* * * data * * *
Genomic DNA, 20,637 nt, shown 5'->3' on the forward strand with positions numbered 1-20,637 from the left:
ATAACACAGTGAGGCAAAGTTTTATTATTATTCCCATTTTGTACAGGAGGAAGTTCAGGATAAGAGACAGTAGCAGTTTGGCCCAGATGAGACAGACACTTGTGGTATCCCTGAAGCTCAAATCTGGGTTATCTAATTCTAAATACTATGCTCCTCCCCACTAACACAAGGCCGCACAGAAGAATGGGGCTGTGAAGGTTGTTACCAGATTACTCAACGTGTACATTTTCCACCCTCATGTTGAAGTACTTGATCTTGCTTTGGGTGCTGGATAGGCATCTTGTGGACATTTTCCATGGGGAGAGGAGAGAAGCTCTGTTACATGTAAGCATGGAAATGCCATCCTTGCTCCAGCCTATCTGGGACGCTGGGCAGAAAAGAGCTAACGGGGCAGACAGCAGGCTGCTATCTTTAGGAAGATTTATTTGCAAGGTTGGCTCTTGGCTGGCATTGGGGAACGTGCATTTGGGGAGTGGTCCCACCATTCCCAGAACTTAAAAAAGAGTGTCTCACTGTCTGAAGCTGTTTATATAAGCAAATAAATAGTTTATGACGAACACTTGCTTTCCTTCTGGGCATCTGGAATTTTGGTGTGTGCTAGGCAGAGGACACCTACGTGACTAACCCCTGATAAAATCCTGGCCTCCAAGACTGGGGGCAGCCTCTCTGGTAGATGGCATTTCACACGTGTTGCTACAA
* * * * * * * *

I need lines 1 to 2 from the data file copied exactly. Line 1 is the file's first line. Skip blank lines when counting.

Genomic DNA, 20,637 nt, shown 5'->3' on the forward strand with positions numbered 1-20,637 from the left:
ATAACACAGTGAGGCAAAGTTTTATTATTATTCCCATTTTGTACAGGAGGAAGTTCAGGATAAGAGACAGTAGCAGTTTGGCCCAGATGAGACAGACACTTGTGGTATCCCTGAAGCTCAAATCTGGGTTATCTAATTCTAAATACTATGCTCCTCCCCACTAACACAAGGCCGCACAGAAGAATGGGGCTGTGAAGGTTGTTACCAGATTACTCAACGTGTACATTTTCCACCCTCATGTTGAAGTACTTGATCTTGCTTTGGGTGCTGGATAGGCATCTTGTGGACATTTTCCATGGGGAGAGGAGAGAAGCTCTGTTACATGTAAGCATGGAAATGCCATCCTTGCTCCAGCCTATCTGGGACGCTGGGCAGAAAAGAGCTAACGGGGCAGACAGCAGGCTGCTATCTTTAGGAAGATTTATTTGCAAGGTTGGCTCTTGGCTGGCATTGGGGAACGTGCATTTGGGGAGTGGTCCCACCATTCCCAGAACTTAAAAAAGAGTGTCTCACTGTCTGAAGCTGTTTATATAAGCAAATAAATAGTTTATGACGAACACTTGCTTTCCTTCTGGGCATCTGGAATTTTGGTGTGTGCTAGGCAGAGGACACCTACGTGACTAACCCCTGATAAAATCCTGGCCTCCAAGACTGGGGGCAGCCTCTCTGGTAGATGGCATTTCACACGTGTTGCTACAA